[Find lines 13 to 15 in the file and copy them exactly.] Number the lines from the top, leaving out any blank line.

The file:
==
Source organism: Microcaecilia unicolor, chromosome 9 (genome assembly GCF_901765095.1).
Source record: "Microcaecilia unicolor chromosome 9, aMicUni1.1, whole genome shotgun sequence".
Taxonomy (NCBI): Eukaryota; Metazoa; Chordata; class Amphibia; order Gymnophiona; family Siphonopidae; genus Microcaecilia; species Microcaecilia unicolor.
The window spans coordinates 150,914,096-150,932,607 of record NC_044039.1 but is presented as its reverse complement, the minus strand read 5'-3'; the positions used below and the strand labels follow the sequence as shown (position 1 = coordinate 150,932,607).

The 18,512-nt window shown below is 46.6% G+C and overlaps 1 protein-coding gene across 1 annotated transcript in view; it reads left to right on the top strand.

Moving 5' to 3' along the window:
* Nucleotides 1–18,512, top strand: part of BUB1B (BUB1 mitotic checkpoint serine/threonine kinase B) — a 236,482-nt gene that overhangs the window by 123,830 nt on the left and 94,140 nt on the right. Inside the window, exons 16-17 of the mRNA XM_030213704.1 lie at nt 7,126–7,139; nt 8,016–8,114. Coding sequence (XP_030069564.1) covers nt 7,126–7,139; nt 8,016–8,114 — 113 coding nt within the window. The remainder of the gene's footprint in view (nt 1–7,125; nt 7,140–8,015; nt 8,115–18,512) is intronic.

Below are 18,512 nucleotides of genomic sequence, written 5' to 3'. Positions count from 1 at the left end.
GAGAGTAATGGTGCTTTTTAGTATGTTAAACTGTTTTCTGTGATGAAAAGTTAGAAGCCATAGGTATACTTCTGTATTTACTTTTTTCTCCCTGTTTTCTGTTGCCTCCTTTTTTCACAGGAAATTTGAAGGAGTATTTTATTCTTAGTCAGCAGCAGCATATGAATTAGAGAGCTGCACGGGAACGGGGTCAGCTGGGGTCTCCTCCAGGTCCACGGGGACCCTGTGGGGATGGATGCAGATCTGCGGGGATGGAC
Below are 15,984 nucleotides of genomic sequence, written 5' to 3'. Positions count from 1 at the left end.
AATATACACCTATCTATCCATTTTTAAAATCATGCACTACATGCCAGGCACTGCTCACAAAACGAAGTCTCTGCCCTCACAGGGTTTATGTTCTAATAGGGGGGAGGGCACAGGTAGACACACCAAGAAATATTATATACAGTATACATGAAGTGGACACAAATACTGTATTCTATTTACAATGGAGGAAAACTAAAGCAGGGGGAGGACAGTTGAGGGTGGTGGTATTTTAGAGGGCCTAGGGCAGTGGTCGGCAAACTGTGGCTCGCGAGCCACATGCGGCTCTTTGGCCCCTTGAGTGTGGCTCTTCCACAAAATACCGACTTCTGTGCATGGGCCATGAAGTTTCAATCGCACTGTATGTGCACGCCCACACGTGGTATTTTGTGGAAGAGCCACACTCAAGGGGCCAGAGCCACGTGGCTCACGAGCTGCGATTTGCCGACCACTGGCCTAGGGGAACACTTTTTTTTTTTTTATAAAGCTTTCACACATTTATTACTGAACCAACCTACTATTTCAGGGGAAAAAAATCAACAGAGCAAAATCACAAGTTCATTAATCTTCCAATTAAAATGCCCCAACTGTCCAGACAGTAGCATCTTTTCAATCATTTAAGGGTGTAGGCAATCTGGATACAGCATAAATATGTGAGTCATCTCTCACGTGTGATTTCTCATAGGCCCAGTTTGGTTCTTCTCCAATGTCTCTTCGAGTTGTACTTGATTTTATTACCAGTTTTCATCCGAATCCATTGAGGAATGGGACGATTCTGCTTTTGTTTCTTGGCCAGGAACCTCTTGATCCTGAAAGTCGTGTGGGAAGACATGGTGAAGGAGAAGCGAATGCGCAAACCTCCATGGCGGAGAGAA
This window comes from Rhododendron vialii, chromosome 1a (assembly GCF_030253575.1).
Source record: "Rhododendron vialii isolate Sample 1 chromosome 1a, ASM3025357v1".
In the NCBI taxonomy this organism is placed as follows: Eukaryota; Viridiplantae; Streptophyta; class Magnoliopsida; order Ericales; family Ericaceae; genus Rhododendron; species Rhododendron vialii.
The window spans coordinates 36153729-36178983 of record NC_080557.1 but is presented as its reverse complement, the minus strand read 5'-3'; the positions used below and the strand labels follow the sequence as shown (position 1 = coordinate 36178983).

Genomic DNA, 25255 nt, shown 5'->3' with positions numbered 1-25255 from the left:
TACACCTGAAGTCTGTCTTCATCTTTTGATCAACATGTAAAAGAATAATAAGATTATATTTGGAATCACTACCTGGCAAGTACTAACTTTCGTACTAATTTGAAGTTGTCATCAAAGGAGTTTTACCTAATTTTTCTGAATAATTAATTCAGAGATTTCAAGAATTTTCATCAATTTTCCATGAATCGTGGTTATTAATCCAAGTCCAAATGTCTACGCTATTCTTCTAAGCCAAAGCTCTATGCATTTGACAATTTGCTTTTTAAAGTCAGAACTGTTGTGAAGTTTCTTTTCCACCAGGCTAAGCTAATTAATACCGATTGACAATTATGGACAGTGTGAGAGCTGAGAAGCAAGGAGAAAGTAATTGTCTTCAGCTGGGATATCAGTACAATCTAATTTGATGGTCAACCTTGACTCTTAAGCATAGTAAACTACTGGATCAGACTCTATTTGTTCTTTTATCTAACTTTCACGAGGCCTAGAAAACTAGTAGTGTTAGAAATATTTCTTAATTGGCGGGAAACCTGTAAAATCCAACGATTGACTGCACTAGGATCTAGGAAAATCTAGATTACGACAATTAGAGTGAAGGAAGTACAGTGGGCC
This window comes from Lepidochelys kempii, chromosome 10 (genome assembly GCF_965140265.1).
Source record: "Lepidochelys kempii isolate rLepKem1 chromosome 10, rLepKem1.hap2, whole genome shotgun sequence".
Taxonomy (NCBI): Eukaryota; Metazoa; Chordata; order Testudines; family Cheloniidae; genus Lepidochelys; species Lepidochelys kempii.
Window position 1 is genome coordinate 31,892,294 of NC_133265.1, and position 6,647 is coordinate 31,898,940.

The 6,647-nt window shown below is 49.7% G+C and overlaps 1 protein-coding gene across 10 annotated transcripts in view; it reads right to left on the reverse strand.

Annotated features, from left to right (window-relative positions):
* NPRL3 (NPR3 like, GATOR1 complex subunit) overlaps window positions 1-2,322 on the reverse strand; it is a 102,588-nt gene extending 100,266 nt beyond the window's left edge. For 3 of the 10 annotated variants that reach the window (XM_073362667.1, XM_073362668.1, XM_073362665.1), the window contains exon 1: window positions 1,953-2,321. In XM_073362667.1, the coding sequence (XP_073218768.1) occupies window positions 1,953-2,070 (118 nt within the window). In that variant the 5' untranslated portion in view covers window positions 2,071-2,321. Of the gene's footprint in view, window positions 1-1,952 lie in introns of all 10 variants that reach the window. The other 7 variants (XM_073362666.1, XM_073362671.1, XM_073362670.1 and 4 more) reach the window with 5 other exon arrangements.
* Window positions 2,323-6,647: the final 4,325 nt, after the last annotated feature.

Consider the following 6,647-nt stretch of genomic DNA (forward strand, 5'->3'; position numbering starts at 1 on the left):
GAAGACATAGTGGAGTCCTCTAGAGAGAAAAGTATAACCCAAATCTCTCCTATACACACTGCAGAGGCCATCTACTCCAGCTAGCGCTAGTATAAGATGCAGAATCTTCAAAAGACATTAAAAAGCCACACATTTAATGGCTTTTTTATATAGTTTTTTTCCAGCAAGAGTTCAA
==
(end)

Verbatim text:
Source record: "Rhododendron vialii isolate Sample 1 chromosome 1a, ASM3025357v1".
In the NCBI taxonomy this organism is placed as follows: Eukaryota; Viridiplantae; Streptophyta; class Magnoliopsida; order Ericales; family Ericaceae; genus Rhododendron; species Rhododendron vialii.
The window spans coordinates 36153729-36178983 of record NC_080557.1 but is presented as its reverse complement, the minus strand read 5'-3'; the positions used below and the strand labels follow the sequence as shown (position 1 = coordinate 36178983).